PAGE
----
The Proposed Eighth Principle
“We, the member congregations of the Unitarian Universalist Association, covenant to affirm and promote:
journeying toward spiritual wholeness
by working to build a diverse multicultural Beloved Community
by our actions that accountably dismantle racism and other oppressions in ourselves and our institutions.”
Unitarian Universalists are encouraged to continually explore truth and, when we arrive at a new level of understanding and clarity, to reflect that understanding and clarity in our covenant with one another. Unitarian Universalism is one of the few religions that intentionally acknowledge the importance of ongoing revealed truth. Our UU Principles were designed to be dynamic and organic, rather than fixed or creedal.
To place the proposed eighth principle in perspective, it will be useful to re – view the events that shaped it over time.
In 1960, the first version of the six principles was adopted.
In 1984, as environmental awareness and alarm reached a critical point, the Seventh Principle was added. That same year a revised “modern” form of the original six principles was also adopted.
In 1992, The Unitarian Universalist Association (UUA) General Assembly (GA) passed the 1992 Resolution of Immediate Witness which, in part, affirmed the “vision of a racially diverse and multicultural Unitarian Universalism.”
In 1997, the UUA GA reaffirmed and refined the 1992 Resolution when delegates voted that the UUA commit to intentionally becoming an Anti-Racist, Anti-Oppression Multi-Cultural Organization (ARAOMC).
From 1997 until 2000, there was good progress toward this goal. Programs and practices, including Journey Toward Wholeness, Jubilee Anti-Racism Training Workshops, Multi-Cultural Consulting Services, etc. focused on moving our member congregations toward the realization of
“Beloved Community” where “people of diverse racial, ethnic, educational, class, gender, abilities, sexual orientation and all other backgrounds and identities come together in an interdependent relationship of love, mutual respect, and care that seeks to realize justice within the community and in the broader world.”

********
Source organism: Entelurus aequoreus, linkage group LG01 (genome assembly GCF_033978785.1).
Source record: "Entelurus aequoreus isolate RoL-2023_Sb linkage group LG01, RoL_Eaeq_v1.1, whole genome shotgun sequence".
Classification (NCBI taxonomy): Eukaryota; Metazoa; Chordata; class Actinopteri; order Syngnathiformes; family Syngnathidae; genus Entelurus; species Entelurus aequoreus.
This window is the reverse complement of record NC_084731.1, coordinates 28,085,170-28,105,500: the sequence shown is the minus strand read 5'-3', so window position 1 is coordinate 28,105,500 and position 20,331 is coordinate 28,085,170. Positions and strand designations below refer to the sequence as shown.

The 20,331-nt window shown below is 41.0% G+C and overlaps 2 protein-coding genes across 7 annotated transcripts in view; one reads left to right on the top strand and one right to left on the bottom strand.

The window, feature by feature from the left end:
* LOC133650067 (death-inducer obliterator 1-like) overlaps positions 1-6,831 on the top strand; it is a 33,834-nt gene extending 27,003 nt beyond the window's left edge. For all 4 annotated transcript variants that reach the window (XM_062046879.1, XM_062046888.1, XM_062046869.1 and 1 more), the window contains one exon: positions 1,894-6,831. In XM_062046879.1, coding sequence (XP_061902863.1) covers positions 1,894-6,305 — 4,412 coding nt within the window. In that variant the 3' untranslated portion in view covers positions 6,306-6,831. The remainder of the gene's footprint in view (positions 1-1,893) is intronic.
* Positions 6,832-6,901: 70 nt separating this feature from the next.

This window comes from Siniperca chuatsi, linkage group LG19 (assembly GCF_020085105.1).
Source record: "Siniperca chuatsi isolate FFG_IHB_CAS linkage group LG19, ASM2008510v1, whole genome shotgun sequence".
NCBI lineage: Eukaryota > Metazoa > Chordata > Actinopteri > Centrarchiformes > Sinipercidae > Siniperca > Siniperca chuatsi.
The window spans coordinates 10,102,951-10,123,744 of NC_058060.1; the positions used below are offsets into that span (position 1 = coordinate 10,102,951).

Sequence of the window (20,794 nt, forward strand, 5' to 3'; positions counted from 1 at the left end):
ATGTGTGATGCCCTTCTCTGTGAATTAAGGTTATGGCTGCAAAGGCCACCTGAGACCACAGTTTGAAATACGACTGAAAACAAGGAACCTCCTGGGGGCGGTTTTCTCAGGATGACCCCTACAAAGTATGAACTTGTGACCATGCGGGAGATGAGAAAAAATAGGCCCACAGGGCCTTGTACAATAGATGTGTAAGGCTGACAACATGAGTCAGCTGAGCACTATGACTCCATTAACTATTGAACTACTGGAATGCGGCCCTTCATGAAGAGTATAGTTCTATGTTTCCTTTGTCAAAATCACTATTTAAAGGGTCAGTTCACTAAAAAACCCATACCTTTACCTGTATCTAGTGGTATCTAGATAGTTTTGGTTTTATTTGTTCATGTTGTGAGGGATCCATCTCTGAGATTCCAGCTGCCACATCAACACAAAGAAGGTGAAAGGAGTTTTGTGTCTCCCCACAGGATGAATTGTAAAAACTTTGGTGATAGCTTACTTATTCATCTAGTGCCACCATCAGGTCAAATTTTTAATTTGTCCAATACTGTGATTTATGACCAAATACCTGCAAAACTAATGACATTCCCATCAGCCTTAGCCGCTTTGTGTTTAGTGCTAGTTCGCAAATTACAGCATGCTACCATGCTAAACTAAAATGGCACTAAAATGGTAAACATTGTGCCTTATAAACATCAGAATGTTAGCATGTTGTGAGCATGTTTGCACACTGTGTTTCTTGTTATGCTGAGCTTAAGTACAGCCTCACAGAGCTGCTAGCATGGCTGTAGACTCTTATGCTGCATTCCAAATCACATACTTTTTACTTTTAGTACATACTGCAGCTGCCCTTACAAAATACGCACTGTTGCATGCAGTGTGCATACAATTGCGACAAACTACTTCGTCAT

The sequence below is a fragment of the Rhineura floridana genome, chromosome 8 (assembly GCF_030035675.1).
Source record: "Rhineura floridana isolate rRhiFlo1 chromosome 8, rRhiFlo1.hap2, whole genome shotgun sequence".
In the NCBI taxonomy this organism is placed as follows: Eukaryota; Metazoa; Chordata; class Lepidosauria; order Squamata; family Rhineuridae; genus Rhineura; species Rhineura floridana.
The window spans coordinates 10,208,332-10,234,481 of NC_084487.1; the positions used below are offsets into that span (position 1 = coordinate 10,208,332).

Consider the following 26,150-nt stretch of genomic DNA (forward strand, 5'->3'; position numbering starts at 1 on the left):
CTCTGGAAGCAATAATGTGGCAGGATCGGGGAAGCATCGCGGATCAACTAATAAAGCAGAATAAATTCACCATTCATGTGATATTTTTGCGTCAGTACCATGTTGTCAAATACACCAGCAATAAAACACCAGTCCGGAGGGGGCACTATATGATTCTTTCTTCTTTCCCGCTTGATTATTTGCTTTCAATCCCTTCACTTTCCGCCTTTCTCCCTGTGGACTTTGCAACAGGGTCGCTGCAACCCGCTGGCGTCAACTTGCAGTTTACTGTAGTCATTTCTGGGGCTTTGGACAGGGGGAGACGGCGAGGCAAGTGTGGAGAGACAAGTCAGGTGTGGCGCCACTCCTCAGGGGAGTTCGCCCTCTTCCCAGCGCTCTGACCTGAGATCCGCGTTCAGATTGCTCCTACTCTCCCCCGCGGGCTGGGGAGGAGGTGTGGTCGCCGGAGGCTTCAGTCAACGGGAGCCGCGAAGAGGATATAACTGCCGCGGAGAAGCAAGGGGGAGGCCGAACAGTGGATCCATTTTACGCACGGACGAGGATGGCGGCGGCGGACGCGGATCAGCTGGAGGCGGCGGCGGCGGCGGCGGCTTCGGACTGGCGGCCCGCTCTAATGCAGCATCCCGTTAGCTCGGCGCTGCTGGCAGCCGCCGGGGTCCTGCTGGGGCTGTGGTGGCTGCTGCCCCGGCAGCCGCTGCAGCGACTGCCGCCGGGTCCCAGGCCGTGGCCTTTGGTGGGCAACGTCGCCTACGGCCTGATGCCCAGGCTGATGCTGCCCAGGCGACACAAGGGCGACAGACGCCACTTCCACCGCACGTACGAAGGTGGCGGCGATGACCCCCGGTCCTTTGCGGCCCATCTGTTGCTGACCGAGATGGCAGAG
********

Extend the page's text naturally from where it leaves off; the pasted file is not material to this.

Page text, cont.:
In the early 2000s, UUA funding and support for ARAOMC initiatives began to wane.
In 2013, Paula Cole Jones, the Director of Racial and Social Justice for the UU Central East Regional Group, who had been working with multiple congregations on ARAOMC goals for about 15 years, noted that UU congregations, even those in diverse communities, continued to be primarily European-American in membership, culture, and leadership. She concluded that, to elevate the work of moving more purposefully and more accountably toward the realization of “Beloved Community” as defined above, an eighth principle would be needed. She approached Bruce Pollack-Johnson (of the UU Church of the Restoration in Philadelphia) to ask for his help in deciding what components would be important to include in the proposed principle. The two of them, with input from other UU racial and social justice activists, drafted and refined what has become the Proposed Eighth Principle (stated above). That same year, the principle was presented at the General Assembly Planning Committee retreat and was later discussed by the members of the Council for Cross Cultural Engagement.
From 2013 to the present, leading BIPOC UU organizations – such as BLUU (Black Lives of Unitarian Universalists), DRUUMM (Diverse and Revolutionary Unitarian Universalist Multicultural Ministries) and ARE (Allies for Racial Equality) – have endorsed the Proposed Eighth Principle. They encourage UU congregations to add it to their congregational covenant, as yet another refinement of the first principle in which all the others are grounded.
BLUU was formed in July 2015. It is committed to expanding the power & capacity of Black UUs within our faith, and providing information, resources, and support to Black Unitarian Universalists.
DRUUMM is a collective of lay and religious professionals who identify as people of color. DRUUMM is committed to creating an anti-racist, anti-oppressive, multicultural UUA.
ARE is an activist group open to all people. It partners with DRUUMM in its mission.
In 2017, the UU Church of the Restoration in Philadelphia formally adopted the eighth principle as part of their members’ covenant with one another. Since then, over 100 UU congregations have adopted the principle.
In 2023 and again in 2024, The General Assembly will conduct votes on the formal ratification by the UUA of the Proposed Eighth Principle.
Additional information can be found at: 8thprincipleuu.org